So, you’ve picked up a bottle of wine for a picnic or to take back to a hotel and as soon as you arrived, you realized, you don’t have a corkscrew. After many attempts to pull it out, you resorted to Google. And that’s how you landed here.

Don’t worry, thirsty friend, as always, we’ve got you. We’ve compiled a list of 5 weird, but effective ways to uncork your wine without a corkscrew or bottle opener. Sometimes desperate times call for innovative measures.


How to Open a Bottle of Wine Without a Corkscrew


Use a hammer and a screwdriver to uncork your wine.

Get Out Your Toolbox! Grab a hammer and screwdriver to open a bottle of wine without a corkscrew. A long screw works best for this hack.


How to open a bottle of wine with a screwdriver

  1. Screw a long screw into the cork with the screw driver. It should be in far enough into the cork that it won’t just break off the top of the cork, and it should stick out far enough to get some leverage.
  2. Take the back side of the hammer — the part that pulls out nails (if you don’t know what that is, you probably need a helmet and a supervisor) — and pull up in the head of the screw. It’s going to take some “elbow grease” as they say, but the effort is rewarded with a bottle of wine when you’re finished. Worth it.


How To Open Bottle of Wine with a Hammer




Don’t have a corker? Use the wall to open your wine bottle.

Okay, we know this sounds a bit dangerous, but when done properly (and carefully) – you can open your corked wine with ease. All you’ll need is a shoe (or a towel), a wall and a whole lot of bravery. (Perhaps a backup wine bottle might do you some good, as well.)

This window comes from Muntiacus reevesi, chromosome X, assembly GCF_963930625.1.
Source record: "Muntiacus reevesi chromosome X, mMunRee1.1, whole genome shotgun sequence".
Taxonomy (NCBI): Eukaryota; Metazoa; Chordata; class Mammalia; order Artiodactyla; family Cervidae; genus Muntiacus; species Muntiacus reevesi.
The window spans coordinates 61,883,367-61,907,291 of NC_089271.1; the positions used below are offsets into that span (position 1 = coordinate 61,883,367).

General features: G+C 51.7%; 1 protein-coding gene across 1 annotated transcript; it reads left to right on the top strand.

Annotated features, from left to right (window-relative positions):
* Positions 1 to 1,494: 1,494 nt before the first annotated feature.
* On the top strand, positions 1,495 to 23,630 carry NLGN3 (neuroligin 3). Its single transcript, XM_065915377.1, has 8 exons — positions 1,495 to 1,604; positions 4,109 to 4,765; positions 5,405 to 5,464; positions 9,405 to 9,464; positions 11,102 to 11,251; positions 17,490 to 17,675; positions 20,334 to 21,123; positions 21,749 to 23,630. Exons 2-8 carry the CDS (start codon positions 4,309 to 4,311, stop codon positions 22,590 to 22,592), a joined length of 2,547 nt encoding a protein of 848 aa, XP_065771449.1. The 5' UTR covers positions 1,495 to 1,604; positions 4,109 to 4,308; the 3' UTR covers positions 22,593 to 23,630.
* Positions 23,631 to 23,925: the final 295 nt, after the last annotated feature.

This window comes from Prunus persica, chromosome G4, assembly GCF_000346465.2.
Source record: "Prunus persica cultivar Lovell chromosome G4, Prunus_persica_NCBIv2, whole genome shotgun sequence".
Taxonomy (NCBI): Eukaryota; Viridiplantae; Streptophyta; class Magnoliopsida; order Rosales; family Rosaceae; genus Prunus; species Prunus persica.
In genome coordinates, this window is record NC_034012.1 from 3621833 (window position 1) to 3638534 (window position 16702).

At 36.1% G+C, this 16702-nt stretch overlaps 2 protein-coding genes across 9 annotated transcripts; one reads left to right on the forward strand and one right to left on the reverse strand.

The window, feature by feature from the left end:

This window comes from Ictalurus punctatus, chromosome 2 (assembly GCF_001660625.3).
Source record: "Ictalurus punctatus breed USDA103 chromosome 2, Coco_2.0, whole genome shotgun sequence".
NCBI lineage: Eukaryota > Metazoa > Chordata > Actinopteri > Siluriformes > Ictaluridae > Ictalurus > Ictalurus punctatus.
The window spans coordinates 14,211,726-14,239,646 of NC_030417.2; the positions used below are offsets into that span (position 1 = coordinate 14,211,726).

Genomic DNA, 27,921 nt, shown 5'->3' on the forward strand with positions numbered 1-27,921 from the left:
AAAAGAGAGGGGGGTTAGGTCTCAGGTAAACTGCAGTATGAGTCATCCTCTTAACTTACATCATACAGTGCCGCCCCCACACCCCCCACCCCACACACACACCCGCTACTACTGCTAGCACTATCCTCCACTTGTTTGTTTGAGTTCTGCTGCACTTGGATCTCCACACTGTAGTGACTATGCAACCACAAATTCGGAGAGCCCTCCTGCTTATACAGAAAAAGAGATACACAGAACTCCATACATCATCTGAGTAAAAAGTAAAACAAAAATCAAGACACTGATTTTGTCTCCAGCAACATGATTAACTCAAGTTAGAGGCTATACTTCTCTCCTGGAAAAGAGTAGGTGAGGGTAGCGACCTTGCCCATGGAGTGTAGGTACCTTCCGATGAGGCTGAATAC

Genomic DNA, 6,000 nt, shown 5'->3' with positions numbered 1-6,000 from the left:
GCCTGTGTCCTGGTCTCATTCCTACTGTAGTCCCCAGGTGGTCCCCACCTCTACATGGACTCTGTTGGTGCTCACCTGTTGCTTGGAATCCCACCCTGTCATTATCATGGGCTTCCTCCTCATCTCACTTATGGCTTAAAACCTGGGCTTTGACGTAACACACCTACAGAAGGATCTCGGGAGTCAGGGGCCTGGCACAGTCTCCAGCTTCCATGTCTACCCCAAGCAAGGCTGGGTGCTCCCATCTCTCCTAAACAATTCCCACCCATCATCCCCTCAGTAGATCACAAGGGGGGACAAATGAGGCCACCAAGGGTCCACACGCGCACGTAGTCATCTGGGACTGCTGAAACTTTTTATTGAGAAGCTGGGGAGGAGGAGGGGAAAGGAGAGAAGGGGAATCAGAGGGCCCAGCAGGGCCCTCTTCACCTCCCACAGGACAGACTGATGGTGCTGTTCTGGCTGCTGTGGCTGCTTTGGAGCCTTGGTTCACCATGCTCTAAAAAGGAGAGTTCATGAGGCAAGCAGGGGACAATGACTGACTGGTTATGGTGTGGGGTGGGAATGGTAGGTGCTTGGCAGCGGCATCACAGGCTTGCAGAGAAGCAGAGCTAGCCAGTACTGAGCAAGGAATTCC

How to open wine with a shoe (or a towel)

  1. Place your wine bottle right side up in a shoe or wrap the bottom of the bottle in a towel.
  2. Now, for the fun part. Bang it against the side of a wall several times. The cork will inch out little by little with each smack. BUT! Be very careful, glass shards in your wine aren’t very tasty.



If you don’t have a wine opener, use fire to open your wine bottle.

Yes, you totally read that right. I’m sure you’re wondering, “how can you open wine with fire?” Well, grab a lighter and we’ll show you.


How to open wine with a lighter

  1. Remove the wrapping on the bottle, so you can see the bottom of the cork.
  2. Hold the lighter to the neck of the wine bottle, close to the bottom of the cork and light. The idea is to light the bottom of the cork, so it expands and pops out.
  3. Rotate the bottle while lighting, so the heat gets every side of the bottom of the cork.
  4. And voila! You’ve got yourself some wine.


How to open wine with lighter



Use a bike pump to open a wine bottle instead of a cork screw.


Taking a bottle of wine on a bike ride? We know how to open that corked wine bottle if you have a bike pump, but no corkscrew.

While we’re not sure this it’s the best idea, to ride your bike with a bottle of wine, Gatorade doesn’t always do the trick. Most serious cyclists will have an emergency kit on them, including a bike pump. This comes in handy for flat tires and wine bottles. Just push the needle through the cork and into the bottle. While you pump air into the bottle, in theory, the air pressure will cause the cork to push out of the top. Bonus: you’ll essentially be aerating your wine at the same time. Win-Win!



Don’t have a corkscrew? Just push the cork into the wine bottle.


Instead of trying to get the cork out of the bottle, just push it in and let it float.

Not only will this get you access to the wine, but the cork floating in the juice might even add another layer of flavour to your wine. Yay for complex flavour profiles! But note, you might want to strain the wine – just in case you don’t like the mouthfeel of cork chips.


How To Push Cork Into Wine Bottle



If all else fails, switch to canned wine and ditch the bottles.

You don’t have to drink wine from a bottle to get good quality or even to keep up appearances. Wine packaging is changing and cans are becoming more popular, even with premium quality wines. If you’re looking for recommendations on great boxed and canned wines, check this out: